This past fall, about 40 organizations converted an old hotel into the Off The Streets Shelter.
This week it has provided a place to stay during subzero temperatures.
Craig Barthel, site director welcomes men and women going through homelessness to the shelter.
"It's like the old Cheers show, Norm," Barthel said about knowing names of those at the shelter. "We all know each other on a first name basis so even the staff here have made it a point to remember their names to memorize those names and to use those names. The homeless really pick up on that. When somebody remembers your first and last name, all of a sudden you feel important. Just like we're at a five star hotel, we're greeting them that well, and in welcoming them into the property and saying hey whatever you need. Let us know. We'll make sure that you're stay here tonight is a good one."
"Oh, he's got a lot of compassion," Karlos Vitale who is homeless said about Barthel. "Like, there's those of us with no hats, no gloves, no coats. Nothing. He's willing to open up his doors for all of us."
"He's a very caring man and what he's doing is amazing," said Ruth Onyett, who is staying at the shelter. "And he treats you like you're a human being and you deserve and you're worthy."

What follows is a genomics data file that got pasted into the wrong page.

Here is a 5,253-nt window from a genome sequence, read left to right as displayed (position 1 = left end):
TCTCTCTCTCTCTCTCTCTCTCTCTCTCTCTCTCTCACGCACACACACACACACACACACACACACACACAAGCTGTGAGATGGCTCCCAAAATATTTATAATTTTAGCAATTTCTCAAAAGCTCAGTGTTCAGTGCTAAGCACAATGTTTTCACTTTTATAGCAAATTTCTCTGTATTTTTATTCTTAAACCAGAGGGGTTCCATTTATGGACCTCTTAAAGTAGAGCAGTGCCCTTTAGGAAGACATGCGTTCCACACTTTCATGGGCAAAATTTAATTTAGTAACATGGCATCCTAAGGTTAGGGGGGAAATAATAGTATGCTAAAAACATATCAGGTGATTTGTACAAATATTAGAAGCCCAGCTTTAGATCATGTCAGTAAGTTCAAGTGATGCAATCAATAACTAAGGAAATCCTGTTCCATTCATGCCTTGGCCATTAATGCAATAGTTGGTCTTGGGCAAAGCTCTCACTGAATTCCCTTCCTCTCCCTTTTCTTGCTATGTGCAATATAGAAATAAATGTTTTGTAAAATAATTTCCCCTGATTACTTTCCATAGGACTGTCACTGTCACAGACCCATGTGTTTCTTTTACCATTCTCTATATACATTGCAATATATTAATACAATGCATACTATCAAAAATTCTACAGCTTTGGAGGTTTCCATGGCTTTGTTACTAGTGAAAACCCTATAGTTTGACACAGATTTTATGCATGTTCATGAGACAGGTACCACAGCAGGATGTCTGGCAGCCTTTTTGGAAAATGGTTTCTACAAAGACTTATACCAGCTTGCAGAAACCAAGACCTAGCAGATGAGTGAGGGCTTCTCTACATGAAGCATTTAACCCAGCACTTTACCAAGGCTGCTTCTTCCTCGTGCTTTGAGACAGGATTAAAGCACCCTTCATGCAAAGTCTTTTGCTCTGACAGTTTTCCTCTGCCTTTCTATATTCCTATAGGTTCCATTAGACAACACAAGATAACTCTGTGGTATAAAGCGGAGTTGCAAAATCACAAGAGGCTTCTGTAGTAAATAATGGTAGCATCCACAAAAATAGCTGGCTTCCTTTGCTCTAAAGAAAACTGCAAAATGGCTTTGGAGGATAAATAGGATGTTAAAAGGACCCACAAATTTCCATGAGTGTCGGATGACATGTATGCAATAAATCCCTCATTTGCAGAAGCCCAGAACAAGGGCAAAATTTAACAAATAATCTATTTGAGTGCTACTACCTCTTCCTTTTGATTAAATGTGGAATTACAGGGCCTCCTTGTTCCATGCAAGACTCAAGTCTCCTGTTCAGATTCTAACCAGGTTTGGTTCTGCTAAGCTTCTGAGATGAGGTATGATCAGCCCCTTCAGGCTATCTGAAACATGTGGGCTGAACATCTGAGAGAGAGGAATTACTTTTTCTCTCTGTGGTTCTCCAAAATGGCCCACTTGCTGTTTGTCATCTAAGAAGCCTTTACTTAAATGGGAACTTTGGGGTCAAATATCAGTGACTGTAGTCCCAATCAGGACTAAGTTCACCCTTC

Onyett has been homeless since November.
"We check in, and they give us everything we need," she said. "They give us the room that we're assigned to. And then we go to bed, you know, take a shower."
Bartel said that help each night is the big goal of getting people out of homelessness.
"After you've had a good night's sleep and you're feeling refreshed in the morning, let's talk about what are your goals and how do we help you. How do we help you achieve those goals to really get you off the streets permanently?"
And those staying at the shelter appreciate the help.
"It'd be a real struggle and struggle is really real out here in Billings," Vitale said. "If it wasn't for this place, I'd have nowhere to go."
"It keeps a lot of people from freezing to death on the street," Onyett said.
"They feel maybe abandoned," said Barthel. "And so we talk about, they're not abandoned, not by God and not by us, and so we just try to lift them up."
"Because I'm homeless doesn't mean I'm a bad person," Onyett siad. "I do try to have a strong faith you know, and have hope that you know that there is a better day for me, a better tomorrow."
Barthel said many help with the shelter and the programs through the Continuum of Care.
He said the group estimates there are about 1,000 people dealing with homelessness in Billings and about 200 still remain on the streets in need of help.